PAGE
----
The first contact of the Open Dialog Foundation with Mukhtar Ablyazov was in May 2013, after the sudden detainment of his wife, Alma Shalabayeva and their daughter Aluah in Italy and their subsequent deportation to Kazakhstan. Being aware of the Foundation’s involvement in the movement for the politically-motivated persecution victims in Kazakhstan, Ablyazov turned to us with a plea for help. Previously, the Foundation’s activities contributed, among others, to the release of Igor Vinyavsky, Natalya Sokolova and Bolat Atabayev. Our actions led to very wide publicity of the scandal surrounding the illegal deportation of the wife and daughter of Mukhtar Ablyazov, and our persistence in publicly denouncing numerous fundamental human rights violations led to the ruling being overturned and Ablyazov’s family being allowed to return to Europe.
It is our opinion that the controversies surrounding these cases and their respective participants may not and indeed must not, be the decisive factor which causes us stand idle and offer no help to people and organisations in need of, and actively seeking assistance. Where we see a cause as being just, we are, just as our motto and name suggest, open to dialogue with anyone and ready to assist them, should the need arise – even if that means facing a ruthless attack on our reputation. This is the extent to which we see the right for protection against persecution and support for democratisation and rule of law as vital and fundamental. In short, in our eyes, no-one is to be seen as the pariah.
We fully agree with the statement of the Ministry of Foreign Affairs of the Republic of Poland, according to which:
The Ministry of Foreign Affairs condemns all the cases of human rights violations. Human rights protection as well as support for the development of civil societies, are the major directions of the foreign policy of the Republic of Poland.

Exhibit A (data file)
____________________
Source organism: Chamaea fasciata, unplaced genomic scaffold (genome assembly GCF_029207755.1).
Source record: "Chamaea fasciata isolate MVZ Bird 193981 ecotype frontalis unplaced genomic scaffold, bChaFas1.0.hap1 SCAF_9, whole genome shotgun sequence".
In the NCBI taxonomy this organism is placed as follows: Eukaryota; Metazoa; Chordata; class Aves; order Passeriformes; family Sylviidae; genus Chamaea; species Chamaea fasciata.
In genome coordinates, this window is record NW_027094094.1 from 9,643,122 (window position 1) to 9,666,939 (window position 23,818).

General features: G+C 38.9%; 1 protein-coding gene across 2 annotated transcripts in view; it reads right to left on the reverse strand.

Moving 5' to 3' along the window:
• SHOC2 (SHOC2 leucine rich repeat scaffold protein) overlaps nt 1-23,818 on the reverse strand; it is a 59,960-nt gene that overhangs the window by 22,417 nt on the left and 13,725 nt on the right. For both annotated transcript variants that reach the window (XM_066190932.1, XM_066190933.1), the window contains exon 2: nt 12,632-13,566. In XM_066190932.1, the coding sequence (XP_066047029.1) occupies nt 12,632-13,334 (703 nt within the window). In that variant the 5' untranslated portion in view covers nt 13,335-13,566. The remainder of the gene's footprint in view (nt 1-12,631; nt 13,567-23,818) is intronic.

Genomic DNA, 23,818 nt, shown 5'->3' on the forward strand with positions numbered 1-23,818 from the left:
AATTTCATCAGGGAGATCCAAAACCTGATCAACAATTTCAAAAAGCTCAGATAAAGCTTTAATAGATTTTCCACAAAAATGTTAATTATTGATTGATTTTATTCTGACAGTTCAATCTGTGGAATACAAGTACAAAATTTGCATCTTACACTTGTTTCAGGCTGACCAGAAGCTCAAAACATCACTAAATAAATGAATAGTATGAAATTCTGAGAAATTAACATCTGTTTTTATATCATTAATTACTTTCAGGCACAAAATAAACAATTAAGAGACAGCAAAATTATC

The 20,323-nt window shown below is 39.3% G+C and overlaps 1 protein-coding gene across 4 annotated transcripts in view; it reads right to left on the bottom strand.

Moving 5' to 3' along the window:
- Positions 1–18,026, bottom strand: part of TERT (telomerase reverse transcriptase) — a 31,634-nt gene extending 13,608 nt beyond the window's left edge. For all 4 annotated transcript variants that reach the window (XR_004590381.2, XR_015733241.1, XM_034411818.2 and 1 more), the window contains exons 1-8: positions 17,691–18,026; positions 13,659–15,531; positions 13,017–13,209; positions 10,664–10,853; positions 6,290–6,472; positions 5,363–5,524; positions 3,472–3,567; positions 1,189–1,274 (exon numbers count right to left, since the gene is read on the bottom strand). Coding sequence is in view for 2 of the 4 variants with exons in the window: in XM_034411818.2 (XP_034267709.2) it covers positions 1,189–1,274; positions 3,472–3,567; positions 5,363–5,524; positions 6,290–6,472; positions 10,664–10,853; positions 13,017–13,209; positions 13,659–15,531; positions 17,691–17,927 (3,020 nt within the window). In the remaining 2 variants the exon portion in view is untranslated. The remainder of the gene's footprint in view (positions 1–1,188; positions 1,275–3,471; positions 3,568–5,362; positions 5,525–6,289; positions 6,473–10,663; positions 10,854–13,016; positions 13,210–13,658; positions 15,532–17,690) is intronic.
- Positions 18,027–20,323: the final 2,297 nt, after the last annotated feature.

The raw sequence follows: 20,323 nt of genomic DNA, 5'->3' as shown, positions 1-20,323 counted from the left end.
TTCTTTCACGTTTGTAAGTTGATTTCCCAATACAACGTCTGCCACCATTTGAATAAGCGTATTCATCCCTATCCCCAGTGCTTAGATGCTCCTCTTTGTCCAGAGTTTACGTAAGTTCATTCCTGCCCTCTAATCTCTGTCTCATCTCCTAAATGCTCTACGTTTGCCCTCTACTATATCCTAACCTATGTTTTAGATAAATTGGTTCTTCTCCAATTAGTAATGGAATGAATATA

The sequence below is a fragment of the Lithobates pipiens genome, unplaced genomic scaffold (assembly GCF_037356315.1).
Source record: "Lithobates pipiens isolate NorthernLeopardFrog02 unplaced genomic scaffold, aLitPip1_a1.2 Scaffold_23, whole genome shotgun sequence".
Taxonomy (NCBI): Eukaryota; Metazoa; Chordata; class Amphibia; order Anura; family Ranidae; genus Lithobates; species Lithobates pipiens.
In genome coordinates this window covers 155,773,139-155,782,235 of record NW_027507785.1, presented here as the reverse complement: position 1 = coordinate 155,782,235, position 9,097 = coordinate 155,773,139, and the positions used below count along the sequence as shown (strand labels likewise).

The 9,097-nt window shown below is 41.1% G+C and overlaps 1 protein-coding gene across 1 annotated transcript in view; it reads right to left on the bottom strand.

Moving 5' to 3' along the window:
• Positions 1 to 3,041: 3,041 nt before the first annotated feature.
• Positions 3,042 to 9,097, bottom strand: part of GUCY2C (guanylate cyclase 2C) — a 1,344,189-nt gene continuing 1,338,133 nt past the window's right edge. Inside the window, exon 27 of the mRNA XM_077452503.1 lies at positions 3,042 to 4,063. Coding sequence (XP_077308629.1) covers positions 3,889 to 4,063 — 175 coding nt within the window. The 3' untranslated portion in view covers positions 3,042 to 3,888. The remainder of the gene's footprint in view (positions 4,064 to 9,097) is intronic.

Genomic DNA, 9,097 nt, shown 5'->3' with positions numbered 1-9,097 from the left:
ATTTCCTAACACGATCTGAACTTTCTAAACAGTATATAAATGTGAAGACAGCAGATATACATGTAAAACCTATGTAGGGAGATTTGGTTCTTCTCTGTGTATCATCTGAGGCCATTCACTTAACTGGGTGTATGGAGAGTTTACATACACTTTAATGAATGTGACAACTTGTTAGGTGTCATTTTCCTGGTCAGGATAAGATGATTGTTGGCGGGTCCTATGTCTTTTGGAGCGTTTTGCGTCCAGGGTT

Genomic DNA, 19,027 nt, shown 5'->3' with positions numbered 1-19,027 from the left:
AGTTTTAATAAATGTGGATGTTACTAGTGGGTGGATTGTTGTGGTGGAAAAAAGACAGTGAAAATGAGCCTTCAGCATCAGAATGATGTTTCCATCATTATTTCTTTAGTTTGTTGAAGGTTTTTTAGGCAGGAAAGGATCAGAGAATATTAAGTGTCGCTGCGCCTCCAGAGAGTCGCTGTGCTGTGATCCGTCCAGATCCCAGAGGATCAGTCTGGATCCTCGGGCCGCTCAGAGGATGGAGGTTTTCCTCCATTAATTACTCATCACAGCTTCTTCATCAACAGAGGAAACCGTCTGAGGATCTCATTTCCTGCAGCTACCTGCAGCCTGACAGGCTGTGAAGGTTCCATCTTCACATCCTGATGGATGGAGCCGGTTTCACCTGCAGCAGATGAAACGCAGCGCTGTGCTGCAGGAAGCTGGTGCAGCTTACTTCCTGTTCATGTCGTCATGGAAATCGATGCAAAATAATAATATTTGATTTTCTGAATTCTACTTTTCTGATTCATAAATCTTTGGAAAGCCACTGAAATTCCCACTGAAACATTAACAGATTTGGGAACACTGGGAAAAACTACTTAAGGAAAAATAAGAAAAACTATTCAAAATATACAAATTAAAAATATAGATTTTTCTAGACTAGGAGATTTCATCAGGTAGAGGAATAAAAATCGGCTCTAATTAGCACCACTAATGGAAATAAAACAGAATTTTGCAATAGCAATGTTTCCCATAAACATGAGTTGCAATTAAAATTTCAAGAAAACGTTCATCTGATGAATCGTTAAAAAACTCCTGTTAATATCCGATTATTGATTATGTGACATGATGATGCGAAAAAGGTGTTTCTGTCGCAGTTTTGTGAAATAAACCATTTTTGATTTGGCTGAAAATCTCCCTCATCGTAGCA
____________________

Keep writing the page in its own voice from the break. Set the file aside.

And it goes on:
The MFA is critical of the activities by the Republic of Kazakhstan, aimed at extradition of regime’s political opponents. We strongly oppose the use of an international warrant of arrest for the purposes of political combat”
It is our desire to underline that the Open Dialog Foundation has never limited its activities to cooperation with representatives of but one political option in Kazakhstan, or any other country for that matter, where it conducts its activity. It was never our intention to suggest a dialog with only one party exclusively, or any particular community in Kazakhstan. According to our name, being also our leading philosophy, our observers in Kazakhstan met with representatives of both the government administration and a wide range of opposition parties, non-governmental organisations and mass-media. We have never refused to help people whose civil rights have been violated. The only constraints which usually limit our activities are time along with human and financial resources.
In view of the tarnishing of the Open Dialog Foundation and its representatives, name and reputation, as we have observed in the publication by ’Wprost’ weekly, we hereby address them requesting that the following disclaimers be placed:
- Open Dialog Foundation has not as of yet, (including the period of 2009-2010) received any financial support whatsoever from Mukhtar Ablyazov, nor the Ukrainian New Horizons Consulting company, being a private initiative owned by Ivan Sherstyuk.
- In the year 2009, the Foundation was not operating. In December 2009, the notary’s certified deed was signed, and in April 2010, the respective entry lodged in the National Court Register. Statutory activity was commenced in May 2010. The activities of the Open Dialog Foundation are conducted on the basis of company Statute, and their summary is found in the 2010 Report, available at www.odfoundation.eu. Allegations of the Open Dialog Foundation being a ‘lobbying machine for Mukhtar Ablyazov’ is damaging to the Foundation’s independence, being – in view of the facts above – unjustified and completely groundless.
- Bartosz Kramek, the president of the Council and proxy to the Foundation, was, prior to entering into cooperation with the Open Dialog Foundation, professionally involved in, among other things, investor relations, having participated in launches of companies onto financial markets and economic advisory services. His clientele included investment funds and stock market companies investing in the East (mining industry and others), including Kazakhstan.
We would also like to make it known publicly that the article in question included quotes which allegedly came from the Kazakhstan oppositionist, Amirzhan Kosanov, who denounced said assertion by stating he had never given an interview to the ‘Wprost’ weekly on the subject of his cooperation with the ‘Alga!’
The legal plenipotentiary for the Open Dialog Foundation on the case is Jacek Świeca, legal counsel.
For more detailed information, please contact:
Tomasz Czuwara, Open Dialog Foundation, +48 534 6790 800, [email protected]